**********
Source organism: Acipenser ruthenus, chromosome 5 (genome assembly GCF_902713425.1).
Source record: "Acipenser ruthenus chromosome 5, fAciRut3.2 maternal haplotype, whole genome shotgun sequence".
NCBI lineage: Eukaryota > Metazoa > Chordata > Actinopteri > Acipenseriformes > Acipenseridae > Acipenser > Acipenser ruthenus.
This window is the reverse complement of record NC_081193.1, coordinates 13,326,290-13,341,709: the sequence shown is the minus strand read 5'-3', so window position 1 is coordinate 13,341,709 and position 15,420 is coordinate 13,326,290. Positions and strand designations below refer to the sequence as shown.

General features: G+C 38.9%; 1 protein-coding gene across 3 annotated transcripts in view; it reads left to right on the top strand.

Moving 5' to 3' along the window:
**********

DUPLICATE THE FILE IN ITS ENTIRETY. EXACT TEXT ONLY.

Source organism: Acipenser ruthenus, chromosome 5 (genome assembly GCF_902713425.1).
Source record: "Acipenser ruthenus chromosome 5, fAciRut3.2 maternal haplotype, whole genome shotgun sequence".
NCBI lineage: Eukaryota > Metazoa > Chordata > Actinopteri > Acipenseriformes > Acipenseridae > Acipenser > Acipenser ruthenus.
This window is the reverse complement of record NC_081193.1, coordinates 13,326,290-13,341,709: the sequence shown is the minus strand read 5'-3', so window position 1 is coordinate 13,341,709 and position 15,420 is coordinate 13,326,290. Positions and strand designations below refer to the sequence as shown.

General features: G+C 38.9%; 1 protein-coding gene across 3 annotated transcripts in view; it reads left to right on the top strand.

Moving 5' to 3' along the window: